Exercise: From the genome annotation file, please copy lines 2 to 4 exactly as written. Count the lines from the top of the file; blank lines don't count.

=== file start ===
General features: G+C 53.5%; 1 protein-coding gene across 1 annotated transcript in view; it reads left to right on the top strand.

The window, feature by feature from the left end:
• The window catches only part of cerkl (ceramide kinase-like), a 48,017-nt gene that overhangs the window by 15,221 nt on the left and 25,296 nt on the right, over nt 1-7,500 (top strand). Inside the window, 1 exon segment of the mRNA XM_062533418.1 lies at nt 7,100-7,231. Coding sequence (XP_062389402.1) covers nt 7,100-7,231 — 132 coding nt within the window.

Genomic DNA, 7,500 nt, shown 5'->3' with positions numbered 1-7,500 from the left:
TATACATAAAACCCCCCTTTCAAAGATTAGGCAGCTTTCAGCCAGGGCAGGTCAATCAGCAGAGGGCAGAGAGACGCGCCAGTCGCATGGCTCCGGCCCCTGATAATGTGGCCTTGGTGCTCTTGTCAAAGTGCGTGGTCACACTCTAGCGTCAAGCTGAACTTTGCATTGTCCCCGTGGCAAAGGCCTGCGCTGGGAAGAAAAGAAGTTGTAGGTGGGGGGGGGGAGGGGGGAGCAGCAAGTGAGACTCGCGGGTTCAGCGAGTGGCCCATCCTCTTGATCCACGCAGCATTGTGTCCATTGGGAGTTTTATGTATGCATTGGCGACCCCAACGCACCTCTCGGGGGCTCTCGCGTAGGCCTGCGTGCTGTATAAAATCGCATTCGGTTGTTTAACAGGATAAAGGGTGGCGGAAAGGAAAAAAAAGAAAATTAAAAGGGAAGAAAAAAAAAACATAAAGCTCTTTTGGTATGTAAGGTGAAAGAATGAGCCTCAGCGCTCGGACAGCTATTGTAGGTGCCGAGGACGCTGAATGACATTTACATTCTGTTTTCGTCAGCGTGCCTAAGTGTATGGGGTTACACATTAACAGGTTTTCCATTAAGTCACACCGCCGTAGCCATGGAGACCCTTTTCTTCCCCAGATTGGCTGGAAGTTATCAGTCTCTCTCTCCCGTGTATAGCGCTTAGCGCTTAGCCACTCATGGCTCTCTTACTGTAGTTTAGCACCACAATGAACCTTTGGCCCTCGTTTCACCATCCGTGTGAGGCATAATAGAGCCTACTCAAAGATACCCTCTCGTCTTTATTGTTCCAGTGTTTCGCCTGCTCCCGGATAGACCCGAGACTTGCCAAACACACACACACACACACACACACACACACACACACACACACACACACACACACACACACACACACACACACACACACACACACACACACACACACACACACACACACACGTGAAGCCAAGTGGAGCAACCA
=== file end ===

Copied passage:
The window, feature by feature from the left end:
• The window catches only part of cerkl (ceramide kinase-like), a 48,017-nt gene that overhangs the window by 15,221 nt on the left and 25,296 nt on the right, over nt 1-7,500 (top strand). Inside the window, 1 exon segment of the mRNA XM_062533418.1 lies at nt 7,100-7,231. Coding sequence (XP_062389402.1) covers nt 7,100-7,231 — 132 coding nt within the window.

Genomic DNA, 7,500 nt, shown 5'->3' with positions numbered 1-7,500 from the left: